-1 Votes
  • Ai
      Apr 28, 2012

    O and for the guy who wrote the post, maybe someone who's been unemployed for almost a year should take a look at their attitude and appreciate a company that would even consider a person who obviously has no confidence in themselves. Remember, beggars can't be choosers...

    -2 Votes
  • Ri
      May 11, 2012

    To AILetsgetit:

    Without you telling us you were 22 I could have guessed how young you were based off of your naivety and lack of real world experience. You are EXACTLY the type AIL hires, a mindless drone without an original thought it your mind. You are completely missing "Smiley77's" point which is that he was lied too in order to get him into the interview and was lied too again one he was there. And please don't even compare what you "do" to a doctor or dentist. Yes, they have to pay for their licenses and practices (although most hospitals give signing bonuses to help offset those expenses, but I digress). But their profession is no where as low as yours, slumming funeral policies to unsuspecting union members. His attitude has nothing to do with the EXPERIENCE he went through with AIL. In fact I would submit that his attitude was very professional given how he was treated.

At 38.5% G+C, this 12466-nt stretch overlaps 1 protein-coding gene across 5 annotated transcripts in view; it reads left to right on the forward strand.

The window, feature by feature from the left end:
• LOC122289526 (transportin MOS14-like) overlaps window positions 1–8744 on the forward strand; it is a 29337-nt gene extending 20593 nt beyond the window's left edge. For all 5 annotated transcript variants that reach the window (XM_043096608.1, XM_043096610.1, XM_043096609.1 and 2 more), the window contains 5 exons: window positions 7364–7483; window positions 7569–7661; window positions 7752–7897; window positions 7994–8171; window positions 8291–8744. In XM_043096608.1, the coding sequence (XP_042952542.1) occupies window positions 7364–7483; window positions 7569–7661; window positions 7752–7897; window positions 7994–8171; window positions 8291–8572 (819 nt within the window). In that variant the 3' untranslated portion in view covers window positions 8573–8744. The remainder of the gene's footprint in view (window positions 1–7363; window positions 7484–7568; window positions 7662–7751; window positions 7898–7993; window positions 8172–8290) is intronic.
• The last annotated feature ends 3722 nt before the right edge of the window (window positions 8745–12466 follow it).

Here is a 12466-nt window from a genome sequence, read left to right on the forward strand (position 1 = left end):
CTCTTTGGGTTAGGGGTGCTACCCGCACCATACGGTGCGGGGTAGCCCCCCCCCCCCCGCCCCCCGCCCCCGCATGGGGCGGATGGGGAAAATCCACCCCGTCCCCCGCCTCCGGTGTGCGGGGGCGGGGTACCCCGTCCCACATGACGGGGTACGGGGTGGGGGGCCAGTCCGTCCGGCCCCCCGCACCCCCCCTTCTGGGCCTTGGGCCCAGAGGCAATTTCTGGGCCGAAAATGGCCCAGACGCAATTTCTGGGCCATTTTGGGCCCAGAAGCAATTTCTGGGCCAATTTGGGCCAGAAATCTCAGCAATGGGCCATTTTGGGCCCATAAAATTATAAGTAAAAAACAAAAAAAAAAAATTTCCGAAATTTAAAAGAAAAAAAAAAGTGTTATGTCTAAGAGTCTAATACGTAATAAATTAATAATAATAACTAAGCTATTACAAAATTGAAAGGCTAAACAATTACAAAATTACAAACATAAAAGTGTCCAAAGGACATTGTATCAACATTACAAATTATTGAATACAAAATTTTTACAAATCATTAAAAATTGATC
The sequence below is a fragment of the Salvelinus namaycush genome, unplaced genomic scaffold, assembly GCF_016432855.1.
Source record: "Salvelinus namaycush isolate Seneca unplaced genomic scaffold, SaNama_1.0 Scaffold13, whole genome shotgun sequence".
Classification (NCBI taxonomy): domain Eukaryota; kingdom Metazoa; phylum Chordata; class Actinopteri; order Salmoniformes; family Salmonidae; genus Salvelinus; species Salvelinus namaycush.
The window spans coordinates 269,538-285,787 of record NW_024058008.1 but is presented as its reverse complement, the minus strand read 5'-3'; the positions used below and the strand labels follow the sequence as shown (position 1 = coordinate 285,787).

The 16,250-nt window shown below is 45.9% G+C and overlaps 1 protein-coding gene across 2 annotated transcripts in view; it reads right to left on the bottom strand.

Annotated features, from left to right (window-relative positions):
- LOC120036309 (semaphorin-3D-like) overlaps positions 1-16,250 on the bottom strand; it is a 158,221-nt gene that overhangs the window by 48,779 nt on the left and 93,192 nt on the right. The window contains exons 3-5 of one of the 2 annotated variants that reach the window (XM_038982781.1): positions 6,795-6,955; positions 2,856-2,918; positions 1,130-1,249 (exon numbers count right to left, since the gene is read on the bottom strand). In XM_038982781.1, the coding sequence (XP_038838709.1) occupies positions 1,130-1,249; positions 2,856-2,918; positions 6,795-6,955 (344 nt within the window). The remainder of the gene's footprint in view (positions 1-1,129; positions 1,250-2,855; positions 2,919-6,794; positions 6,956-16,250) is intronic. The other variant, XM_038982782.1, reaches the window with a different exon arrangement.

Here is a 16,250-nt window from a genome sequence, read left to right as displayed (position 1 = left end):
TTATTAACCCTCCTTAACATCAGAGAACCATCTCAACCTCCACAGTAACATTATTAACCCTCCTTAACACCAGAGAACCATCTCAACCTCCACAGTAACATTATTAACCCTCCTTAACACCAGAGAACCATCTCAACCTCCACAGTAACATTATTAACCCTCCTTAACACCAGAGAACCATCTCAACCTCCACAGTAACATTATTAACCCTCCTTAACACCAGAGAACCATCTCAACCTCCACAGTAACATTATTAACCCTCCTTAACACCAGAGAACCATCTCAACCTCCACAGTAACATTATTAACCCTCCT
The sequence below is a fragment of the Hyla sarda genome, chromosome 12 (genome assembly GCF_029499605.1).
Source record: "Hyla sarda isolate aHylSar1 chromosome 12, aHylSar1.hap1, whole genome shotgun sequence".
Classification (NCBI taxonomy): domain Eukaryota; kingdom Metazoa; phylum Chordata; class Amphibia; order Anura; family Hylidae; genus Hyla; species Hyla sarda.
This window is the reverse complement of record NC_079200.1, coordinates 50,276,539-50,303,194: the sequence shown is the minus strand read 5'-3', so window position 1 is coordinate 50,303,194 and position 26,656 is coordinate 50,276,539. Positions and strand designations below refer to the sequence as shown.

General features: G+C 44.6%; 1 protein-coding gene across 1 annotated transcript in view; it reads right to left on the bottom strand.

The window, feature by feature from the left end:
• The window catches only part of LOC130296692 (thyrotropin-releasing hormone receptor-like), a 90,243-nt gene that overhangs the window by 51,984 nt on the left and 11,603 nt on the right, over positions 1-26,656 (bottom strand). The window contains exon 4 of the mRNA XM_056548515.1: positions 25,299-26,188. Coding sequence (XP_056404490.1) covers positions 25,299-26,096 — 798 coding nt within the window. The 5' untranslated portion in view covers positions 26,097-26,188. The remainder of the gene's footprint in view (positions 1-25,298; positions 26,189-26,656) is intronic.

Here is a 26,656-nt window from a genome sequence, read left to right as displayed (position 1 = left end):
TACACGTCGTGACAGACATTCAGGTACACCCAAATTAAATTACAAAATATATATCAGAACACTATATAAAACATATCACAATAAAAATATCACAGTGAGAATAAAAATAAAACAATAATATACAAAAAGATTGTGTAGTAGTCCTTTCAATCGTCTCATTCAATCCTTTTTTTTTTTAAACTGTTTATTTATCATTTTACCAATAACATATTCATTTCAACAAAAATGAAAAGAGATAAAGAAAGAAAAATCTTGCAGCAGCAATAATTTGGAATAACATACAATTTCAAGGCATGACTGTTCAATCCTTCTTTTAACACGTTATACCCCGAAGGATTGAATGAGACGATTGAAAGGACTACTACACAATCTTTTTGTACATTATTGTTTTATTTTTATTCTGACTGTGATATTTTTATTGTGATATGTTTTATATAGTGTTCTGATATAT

Finally, please tell us who you are on AIL's spotlight, if you have made what you say you made (highly doubtful) then you should show up in AIL's spotlight magazine. Put your money where your sadly misinformed mouth is.

    0 Votes
  • Bu
      Feb 14, 2013